Elliott Ackerman is returning to the Nantucket Book Festival with Waiting for Eden, his latest novel. In 2017, his powerful conversation around Dark At the Crossing moved all of us, hence, the anticipation of his return is high!
Ackerman’s latest work is a moving book about big issues - war, loyalty, love. And it is also about personal choice and free will on several levels.
Like most of us, I believe I am in control of my life, working hard to make my own choices, setting my career and personal goals with details on how I daily spend my free time - even when I read, for how long. I am not a ‘can’t put it downer’. But Waiting for Eden overrode my self-control and without warning pulled me deeply into the lives of Eden and Mary Malcolm and Eden’s fellow Iraqi War comrade, the nameless narrator of the novella. I could not stop reading. The deep and lasting pain that war inflicts on those intimately or tangentially impacted was palpable. Life did not go their way by any means; they were all victims of the Iraq War. As a result, no one was free to make independent choices. Eden, unable to speak, is tormented because he cannot effectuate his choice for his life. His wife is paralyzed by too many bad choices. And the narrator regrets decisions he made while alive. For those dear victims of war, the novella examines the intense conflict of trying one’s best to make decisions for themselves, their daughter, their patient, or best friend’s wife under the worst of circumstances.
Turning the pages of Waiting for Eden was heart wrenching and painful, but I had to keep reading. As the three characters waited for Eden to either recover or die, the narrator recalls details about Eden’s life, his goals and the hopes of the young married couple. Eden was the only soldier to survive a Humvee explosion that killed his best friend, the narrator, in Iraq. Burned and amputated, he won the tragic designation as the military’s most wounded warrior. This superbly written book yanked me right alongside Eden’s bed, sitting next to Mary, his wife and constant hospital visitor, conflicted and so sad. She will not leave his side. She is inextricably linked to her husband both physically and mentally. She waits– trying to decide if death will be better than his current existence. Is her broken life good enough for herself and her family? I expected clarity, something big to happen, a Christmas Eve breakthrough in his thinking, but no. Feeling a real intimacy with the three, their grief and the intensity of their connections reminded me of the depths of relationships, human suffering and endurance. I mourned for them all.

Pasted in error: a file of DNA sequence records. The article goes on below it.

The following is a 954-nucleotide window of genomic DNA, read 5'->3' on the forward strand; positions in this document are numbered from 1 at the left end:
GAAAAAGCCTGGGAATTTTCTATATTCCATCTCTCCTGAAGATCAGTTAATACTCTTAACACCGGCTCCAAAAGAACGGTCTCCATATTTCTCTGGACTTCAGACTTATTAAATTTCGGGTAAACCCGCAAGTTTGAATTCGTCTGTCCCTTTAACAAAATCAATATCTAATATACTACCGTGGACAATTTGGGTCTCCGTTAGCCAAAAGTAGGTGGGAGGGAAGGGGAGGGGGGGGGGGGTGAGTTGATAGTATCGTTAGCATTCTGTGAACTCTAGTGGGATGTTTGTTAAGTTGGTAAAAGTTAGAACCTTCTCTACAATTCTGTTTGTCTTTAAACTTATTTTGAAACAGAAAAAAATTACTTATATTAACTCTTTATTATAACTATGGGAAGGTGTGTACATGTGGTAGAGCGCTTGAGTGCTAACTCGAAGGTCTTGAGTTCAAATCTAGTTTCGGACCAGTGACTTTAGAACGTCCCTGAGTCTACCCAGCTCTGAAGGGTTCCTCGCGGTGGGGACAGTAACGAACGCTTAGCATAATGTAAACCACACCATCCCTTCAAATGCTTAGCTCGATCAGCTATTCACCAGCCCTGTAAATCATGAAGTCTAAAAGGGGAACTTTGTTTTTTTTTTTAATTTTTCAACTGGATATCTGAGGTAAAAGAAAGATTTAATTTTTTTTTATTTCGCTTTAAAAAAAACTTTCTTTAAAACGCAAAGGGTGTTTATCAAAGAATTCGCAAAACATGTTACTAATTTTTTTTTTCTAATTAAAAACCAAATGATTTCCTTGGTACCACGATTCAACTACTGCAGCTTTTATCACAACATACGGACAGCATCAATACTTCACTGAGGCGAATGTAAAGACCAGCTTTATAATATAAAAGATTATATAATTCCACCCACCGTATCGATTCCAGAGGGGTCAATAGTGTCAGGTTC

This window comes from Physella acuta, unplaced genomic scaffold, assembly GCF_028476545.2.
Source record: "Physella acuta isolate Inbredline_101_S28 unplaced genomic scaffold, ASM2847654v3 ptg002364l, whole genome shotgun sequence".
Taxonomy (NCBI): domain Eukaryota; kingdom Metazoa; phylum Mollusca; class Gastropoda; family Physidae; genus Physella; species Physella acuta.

I finished the 173-page book in no time, feeling very sad. The cost of war, the searing pain from its human toll and the almost impossible decisions required of loving family members confronted me starkly. Yes, and ‘love’. Love weaves itself in and out of perfectly sweet experiences of their earlier lives and then through really tough situations, like this one. How tight a hold does love have on our rational decision-making? How does one define marital fidelity?
They wait in the darkness of Eden’s hospital room night after night. The machines he is hooked up to make the same sounds night after night. Eden’s nightmares are the same night after night. It felt like sitting interminably in the middle of a deep, dark, abandoned tunnel. The toll of war is immeasurable, yet day after day its victims endure the pain yet again. I appreciated Ackerman taking me to the post battlefield scenes which are so easy to forget, where the real wounds of war are endured by so many.